Concerning the practice in modern times, more generally, let us look to the article on the topic.
Circumcision is the removal of the foreskin from the human penis. In the most common procedure, the foreskin is opened, adhesions are removed, and the foreskin is separated from the glans. After that, a circumcision device may be placed, and then the foreskin is cut off. Topical or locally injected anesthesia is generally used to reduce pain and physiologic stress. The procedure is most often an elective surgery performed on babies and children for religious or cultural reasons. Medically, circumcision is a treatment option for problematic cases of phimosis and balanoposthitis that do not resolve with other treatments, and for chronic urinary tract infections (UTIs). It is contraindicated in cases of certain genital structure abnormalities or poor general health.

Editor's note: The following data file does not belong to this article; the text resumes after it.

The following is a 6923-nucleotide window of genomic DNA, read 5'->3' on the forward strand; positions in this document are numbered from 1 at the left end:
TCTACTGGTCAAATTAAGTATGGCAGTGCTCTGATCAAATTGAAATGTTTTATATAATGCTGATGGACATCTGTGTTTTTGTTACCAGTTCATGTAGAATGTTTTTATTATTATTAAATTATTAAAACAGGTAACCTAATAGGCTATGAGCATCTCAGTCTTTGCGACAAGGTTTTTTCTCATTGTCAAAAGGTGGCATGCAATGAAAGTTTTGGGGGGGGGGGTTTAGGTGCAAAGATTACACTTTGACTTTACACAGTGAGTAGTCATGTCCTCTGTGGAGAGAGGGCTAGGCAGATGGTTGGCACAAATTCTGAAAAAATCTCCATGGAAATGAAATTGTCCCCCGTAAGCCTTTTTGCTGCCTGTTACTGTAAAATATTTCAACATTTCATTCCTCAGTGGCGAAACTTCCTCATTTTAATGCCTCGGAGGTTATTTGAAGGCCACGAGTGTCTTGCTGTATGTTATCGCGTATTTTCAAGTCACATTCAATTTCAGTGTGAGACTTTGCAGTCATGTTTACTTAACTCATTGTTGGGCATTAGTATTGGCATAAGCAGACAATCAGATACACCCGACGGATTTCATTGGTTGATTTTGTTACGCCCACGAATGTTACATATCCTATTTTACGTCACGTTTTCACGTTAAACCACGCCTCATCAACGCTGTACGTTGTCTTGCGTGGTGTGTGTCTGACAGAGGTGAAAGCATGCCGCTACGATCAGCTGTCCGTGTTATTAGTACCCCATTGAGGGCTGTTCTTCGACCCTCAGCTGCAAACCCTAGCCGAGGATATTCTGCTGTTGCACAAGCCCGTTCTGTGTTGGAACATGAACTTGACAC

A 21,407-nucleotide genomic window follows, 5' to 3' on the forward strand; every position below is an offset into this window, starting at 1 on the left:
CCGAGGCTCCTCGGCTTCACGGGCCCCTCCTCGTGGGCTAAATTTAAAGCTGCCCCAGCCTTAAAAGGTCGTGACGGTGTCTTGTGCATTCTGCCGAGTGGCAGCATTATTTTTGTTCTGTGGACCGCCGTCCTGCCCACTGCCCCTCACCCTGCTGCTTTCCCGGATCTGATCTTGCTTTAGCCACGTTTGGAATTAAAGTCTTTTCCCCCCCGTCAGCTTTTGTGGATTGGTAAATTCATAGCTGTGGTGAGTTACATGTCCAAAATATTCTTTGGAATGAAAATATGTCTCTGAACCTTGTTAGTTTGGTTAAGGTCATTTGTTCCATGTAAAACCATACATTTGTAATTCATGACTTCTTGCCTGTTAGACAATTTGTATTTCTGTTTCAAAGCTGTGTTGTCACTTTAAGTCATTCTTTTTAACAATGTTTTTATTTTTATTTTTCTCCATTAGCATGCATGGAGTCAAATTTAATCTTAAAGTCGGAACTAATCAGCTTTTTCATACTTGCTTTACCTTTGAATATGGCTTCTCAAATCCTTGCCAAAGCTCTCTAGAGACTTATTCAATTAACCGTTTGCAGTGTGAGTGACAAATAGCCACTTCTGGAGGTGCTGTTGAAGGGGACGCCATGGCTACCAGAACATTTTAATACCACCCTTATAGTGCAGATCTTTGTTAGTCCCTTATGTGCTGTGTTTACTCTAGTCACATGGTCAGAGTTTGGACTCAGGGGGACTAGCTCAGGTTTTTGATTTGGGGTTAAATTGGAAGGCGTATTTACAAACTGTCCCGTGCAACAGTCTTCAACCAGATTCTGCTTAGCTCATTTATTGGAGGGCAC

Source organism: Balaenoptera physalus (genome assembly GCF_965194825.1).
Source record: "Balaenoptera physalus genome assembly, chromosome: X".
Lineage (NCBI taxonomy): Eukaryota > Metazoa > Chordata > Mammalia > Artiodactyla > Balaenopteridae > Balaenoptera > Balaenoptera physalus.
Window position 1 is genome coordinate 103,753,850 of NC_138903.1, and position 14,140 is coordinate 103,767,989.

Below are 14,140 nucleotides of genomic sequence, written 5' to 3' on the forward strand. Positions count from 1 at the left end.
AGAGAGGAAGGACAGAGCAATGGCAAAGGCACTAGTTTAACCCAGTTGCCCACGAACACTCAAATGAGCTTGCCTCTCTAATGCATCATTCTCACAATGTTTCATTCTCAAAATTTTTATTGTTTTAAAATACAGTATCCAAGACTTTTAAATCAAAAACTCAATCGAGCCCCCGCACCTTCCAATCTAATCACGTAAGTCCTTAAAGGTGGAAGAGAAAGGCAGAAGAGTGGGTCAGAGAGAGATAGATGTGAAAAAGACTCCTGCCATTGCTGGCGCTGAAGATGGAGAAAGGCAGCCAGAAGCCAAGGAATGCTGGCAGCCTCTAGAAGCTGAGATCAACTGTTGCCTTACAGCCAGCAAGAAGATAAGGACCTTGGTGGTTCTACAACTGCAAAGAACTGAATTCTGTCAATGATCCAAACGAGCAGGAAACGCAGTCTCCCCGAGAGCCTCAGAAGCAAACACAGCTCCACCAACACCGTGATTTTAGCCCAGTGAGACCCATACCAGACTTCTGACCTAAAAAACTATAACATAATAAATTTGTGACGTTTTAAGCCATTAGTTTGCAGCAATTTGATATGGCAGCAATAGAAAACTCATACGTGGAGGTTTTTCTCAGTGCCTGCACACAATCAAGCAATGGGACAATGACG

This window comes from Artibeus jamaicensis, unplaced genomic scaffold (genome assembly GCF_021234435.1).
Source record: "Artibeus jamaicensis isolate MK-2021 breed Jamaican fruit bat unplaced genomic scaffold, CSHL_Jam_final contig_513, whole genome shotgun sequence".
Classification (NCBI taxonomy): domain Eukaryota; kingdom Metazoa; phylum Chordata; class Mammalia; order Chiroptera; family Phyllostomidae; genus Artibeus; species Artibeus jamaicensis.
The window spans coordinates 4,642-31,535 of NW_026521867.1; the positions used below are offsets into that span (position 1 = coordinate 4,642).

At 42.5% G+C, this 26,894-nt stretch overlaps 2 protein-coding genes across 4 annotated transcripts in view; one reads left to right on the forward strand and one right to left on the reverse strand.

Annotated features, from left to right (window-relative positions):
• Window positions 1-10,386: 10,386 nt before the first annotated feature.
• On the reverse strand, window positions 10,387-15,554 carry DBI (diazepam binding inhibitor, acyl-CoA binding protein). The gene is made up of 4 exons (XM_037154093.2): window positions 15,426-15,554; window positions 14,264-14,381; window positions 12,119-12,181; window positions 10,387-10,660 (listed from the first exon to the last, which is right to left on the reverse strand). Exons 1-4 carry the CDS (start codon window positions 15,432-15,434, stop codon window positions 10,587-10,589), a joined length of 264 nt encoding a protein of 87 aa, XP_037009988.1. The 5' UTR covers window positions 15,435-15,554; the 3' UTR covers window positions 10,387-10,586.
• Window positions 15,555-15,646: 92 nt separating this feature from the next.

The positions of the world’s major medical organizations range from a belief that elective circumcision of babies and children carries significant risks and offers no medical benefits to a belief that the procedure has a modest health benefit that outweighs small risks. No major medical organization recommends circumcising all males, and no major medical organization recommends banning the procedure. Ethical and legal questions regarding informed consent and human rights have been raised over the circumcision of babies and children for non-medical reasons; for these reasons, the procedure is controversial.